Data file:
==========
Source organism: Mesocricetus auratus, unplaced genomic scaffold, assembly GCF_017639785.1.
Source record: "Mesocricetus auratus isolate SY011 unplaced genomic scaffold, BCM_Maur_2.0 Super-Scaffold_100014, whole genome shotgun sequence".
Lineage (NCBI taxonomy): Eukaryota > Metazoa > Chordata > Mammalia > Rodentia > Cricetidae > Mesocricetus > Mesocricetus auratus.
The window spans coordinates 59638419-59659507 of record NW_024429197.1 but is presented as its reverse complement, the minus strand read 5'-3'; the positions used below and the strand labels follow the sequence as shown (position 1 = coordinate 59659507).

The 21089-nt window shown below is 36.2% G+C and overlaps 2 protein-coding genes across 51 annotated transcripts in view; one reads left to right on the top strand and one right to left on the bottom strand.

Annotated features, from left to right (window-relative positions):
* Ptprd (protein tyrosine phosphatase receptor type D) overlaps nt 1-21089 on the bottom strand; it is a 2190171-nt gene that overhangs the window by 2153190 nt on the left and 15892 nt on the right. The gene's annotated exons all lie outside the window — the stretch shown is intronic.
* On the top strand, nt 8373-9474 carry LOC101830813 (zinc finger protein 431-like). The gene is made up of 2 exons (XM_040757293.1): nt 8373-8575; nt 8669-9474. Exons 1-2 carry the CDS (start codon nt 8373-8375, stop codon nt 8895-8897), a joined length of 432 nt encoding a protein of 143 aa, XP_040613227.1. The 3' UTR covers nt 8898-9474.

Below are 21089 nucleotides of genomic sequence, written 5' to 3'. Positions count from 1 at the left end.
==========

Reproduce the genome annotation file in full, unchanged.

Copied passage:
Source organism: Mesocricetus auratus, unplaced genomic scaffold, assembly GCF_017639785.1.
Source record: "Mesocricetus auratus isolate SY011 unplaced genomic scaffold, BCM_Maur_2.0 Super-Scaffold_100014, whole genome shotgun sequence".
Lineage (NCBI taxonomy): Eukaryota > Metazoa > Chordata > Mammalia > Rodentia > Cricetidae > Mesocricetus > Mesocricetus auratus.
The window spans coordinates 59638419-59659507 of record NW_024429197.1 but is presented as its reverse complement, the minus strand read 5'-3'; the positions used below and the strand labels follow the sequence as shown (position 1 = coordinate 59659507).

The 21089-nt window shown below is 36.2% G+C and overlaps 2 protein-coding genes across 51 annotated transcripts in view; one reads left to right on the top strand and one right to left on the bottom strand.

Annotated features, from left to right (window-relative positions):
* Ptprd (protein tyrosine phosphatase receptor type D) overlaps nt 1-21089 on the bottom strand; it is a 2190171-nt gene that overhangs the window by 2153190 nt on the left and 15892 nt on the right. The gene's annotated exons all lie outside the window — the stretch shown is intronic.
* On the top strand, nt 8373-9474 carry LOC101830813 (zinc finger protein 431-like). The gene is made up of 2 exons (XM_040757293.1): nt 8373-8575; nt 8669-9474. Exons 1-2 carry the CDS (start codon nt 8373-8375, stop codon nt 8895-8897), a joined length of 432 nt encoding a protein of 143 aa, XP_040613227.1. The 3' UTR covers nt 8898-9474.

Below are 21089 nucleotides of genomic sequence, written 5' to 3'. Positions count from 1 at the left end.